Deli Meats Go Global!

People around the world might fight over territories, political and cultural differences, foreign policy or oil prices, but one thing that holds us all in common is food. In particular, deli meats have had so many variations in so many countries that it has reached worldwide fame. Sure, our favorite lunch meat might be readily available in the nearest Whole Foods or Whole Foods Bakery, but people around the world are going to their favorite delicatessen for exactly the same reason you have – to solve their pastrami fix.

We should also be aware that people around the world have their own take on sandwiches – and is a great way to study different cultures and infuse on our own. Especially in the information age, the world seems to grow smaller, and it’s so easy to be part of a worldwide culture. The same goes with sandwich recipes, and how the simple PB&J became a global sensation.

Here is a look on how people around the world are taking deli meat into their daily lives. Take on these famous concoctions and see how you can make them at home, and make a difference in your meal plans.

Montreal beef sandwich-,

Aside from the Montreal beef sandwich, Canadians have a big appetite for beef and deli meat. They mainly use strips of beef and stew it, and usually put in two slices of baguette and cheese. Like many of us they are also fond of prosciutto, with shards of it tossed in spinach leaves and feta cheese. They also like mortadella, and even with Canadian kids love it plainly with bread. Another version of mortadella is eating it with cheese and peppers and stuffed into a calzone.

It is also undeniable that Italians are passionate on pepperoni. One classic pepperoni sandwich would involve pepperoni slices, pesto, and pizza sauce and mozzarella cheese. This typical sandwich in Italy fills their delight with the salty taste of pepperoni and the basil and nut flavors of pesto. They would also put ham slices in the sandwich to make it fuller. The classic Italian sub is comprised of salami, prosciutto, and Italian sausages layered with lettuce, celery, basil and dill pickle relish.

In Germany, the Butterbrot is a slice of bread lathered with butter and comes in a thousand variants. One famous version is with salami on top of it, layered with onions and lettuce. The Butterbrot is famous with German sausages and any kind of meat spread. Others even make a desert out of it, putting chocolate or fruit spread on it.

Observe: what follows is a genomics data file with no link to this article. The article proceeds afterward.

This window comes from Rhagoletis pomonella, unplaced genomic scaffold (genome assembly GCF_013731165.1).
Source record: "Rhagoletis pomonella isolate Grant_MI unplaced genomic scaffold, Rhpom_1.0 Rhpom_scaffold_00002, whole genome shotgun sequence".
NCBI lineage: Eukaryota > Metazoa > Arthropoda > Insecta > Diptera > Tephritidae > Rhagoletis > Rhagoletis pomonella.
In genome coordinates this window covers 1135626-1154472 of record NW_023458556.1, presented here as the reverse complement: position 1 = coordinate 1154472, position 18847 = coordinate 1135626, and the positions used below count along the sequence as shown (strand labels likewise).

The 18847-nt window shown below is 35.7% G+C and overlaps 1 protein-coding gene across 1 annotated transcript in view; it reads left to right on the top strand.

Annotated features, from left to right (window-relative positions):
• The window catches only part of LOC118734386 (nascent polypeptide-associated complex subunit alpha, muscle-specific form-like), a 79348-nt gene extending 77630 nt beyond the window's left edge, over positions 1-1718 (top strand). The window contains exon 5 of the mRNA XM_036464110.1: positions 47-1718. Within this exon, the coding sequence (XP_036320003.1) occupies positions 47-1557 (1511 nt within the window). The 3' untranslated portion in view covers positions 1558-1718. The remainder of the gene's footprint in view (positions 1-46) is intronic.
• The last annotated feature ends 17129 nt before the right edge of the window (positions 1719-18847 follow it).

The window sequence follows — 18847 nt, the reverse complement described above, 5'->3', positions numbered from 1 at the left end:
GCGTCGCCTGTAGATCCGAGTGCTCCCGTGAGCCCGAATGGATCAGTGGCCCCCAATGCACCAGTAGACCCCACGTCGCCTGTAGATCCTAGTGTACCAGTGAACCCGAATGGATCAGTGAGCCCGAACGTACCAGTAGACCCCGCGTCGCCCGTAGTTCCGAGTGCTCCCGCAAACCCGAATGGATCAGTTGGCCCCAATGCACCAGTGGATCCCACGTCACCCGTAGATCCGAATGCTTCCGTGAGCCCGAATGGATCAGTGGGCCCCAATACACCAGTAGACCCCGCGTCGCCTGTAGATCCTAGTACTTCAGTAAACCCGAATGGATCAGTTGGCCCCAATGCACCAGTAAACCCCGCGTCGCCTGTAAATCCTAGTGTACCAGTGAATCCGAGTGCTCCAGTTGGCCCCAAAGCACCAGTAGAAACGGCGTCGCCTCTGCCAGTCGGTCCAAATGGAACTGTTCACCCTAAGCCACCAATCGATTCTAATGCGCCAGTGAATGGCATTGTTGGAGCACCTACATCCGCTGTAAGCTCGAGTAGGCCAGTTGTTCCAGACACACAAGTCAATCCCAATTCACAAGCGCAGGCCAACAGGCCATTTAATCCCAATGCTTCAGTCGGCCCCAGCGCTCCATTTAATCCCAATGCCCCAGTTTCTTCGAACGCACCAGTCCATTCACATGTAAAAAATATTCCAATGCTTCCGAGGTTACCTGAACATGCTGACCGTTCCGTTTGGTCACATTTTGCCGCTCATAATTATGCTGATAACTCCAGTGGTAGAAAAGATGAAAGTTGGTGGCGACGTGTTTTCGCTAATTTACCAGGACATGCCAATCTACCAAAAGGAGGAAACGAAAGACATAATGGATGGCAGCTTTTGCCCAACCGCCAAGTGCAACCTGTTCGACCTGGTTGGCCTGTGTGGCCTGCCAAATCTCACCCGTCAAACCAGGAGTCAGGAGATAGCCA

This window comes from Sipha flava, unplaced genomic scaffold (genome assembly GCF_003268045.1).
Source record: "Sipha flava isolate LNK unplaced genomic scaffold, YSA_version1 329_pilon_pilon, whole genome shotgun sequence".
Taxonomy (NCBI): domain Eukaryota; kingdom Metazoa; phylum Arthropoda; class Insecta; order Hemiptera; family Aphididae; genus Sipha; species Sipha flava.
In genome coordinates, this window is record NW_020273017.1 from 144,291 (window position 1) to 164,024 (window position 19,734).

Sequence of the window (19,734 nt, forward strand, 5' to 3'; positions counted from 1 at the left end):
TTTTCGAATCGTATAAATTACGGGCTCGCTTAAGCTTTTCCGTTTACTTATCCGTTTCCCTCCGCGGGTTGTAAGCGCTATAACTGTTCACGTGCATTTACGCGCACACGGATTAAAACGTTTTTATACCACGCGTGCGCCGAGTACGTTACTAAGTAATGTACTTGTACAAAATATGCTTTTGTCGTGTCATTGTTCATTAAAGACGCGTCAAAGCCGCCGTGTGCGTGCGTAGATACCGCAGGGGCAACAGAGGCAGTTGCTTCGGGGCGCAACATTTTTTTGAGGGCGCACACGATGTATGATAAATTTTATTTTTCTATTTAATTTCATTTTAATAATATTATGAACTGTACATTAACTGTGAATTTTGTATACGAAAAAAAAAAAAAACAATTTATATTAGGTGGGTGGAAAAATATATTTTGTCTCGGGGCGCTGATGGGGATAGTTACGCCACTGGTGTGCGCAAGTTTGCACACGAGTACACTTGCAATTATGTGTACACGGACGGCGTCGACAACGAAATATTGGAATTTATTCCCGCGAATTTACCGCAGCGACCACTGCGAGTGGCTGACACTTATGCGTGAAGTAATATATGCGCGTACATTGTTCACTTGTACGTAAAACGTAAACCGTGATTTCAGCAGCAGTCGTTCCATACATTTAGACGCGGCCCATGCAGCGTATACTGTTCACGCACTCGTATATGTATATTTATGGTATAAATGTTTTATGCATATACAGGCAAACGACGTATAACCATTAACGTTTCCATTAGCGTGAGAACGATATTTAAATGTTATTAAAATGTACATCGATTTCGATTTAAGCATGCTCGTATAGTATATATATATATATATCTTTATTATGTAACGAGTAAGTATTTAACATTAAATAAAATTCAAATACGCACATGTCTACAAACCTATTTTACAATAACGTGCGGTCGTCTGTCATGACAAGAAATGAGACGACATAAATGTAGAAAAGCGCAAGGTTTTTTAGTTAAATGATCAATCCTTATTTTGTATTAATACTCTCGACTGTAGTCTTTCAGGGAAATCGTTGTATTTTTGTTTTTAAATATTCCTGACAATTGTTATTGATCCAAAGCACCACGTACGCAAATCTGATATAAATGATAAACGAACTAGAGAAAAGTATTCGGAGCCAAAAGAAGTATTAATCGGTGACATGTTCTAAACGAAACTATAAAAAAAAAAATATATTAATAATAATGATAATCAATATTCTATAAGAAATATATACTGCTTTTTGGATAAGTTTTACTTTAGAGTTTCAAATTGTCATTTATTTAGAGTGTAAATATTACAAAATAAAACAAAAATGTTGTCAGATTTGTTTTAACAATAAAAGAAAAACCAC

The Norwegians have their sandwiches open-faced and take their ham sandwiches seriously with layers of whole wheat bread, ham and scrambled egg. Sandwiches in Norwegians also like salmon, shrimp or anchovy, and topped with hardboiled egg and tomatoes. The key to this sandwich is the use of fresh ingredients.

Even Africans have their take on a super sub. This is the Gatsby, or the African sandwich which contains chunks of roast beef, lettuce, fries and a rich dressing all in one combo. They also have various kinds of this, but the concept of the Gatsby is to make it huge, and overflowing with stuffing, enough to feed at least a group of four. This sandwich is made to feed a group of people according to how it was first discovered in 1976.

The French do it simply with the croque-monsieur. This sandwich, or roughly translated to Mr. Crunch in English, is two pieces of bread and in between, a combination of ham and Emmental cheese. This French version of ham and cheese sandwich is called croque-madame if topped with egg. Other types of the croque-monsieur use Bolognese sauce, tomatoes or Gouda cheese.

The El Cubano hails from Cuba. This delicious and famous sandwich is a combo of ham and roast beef with mustard, pickles and Swiss cheese. The kicker in this sandwich is the Cuban bread. It is pressed on the grill and is always best served with sweet potato fries.

But in the free land of the USA, deli meats and sandwiches are synonymous to Walmart and Whole Foods. These two outlets offer the best ingredients when it comes to deli meat, or making an all-American lunch meat sandwich. You can also get hard to find ingredients here, if you wish to be a globe-trotting sandwich chef.

We are all great fans of the sandwich and wherever we are, we take pride in our culture and our food. What is important to us usually reflects on the way we make our food. It’s amazing how we all have food as a common denominator, and usually, it’s the food that reflect the way we live. We should never forget that we are a person of the world now, and for us to appreciate this more, let’s give respect to the way our sandwiches speak our global language.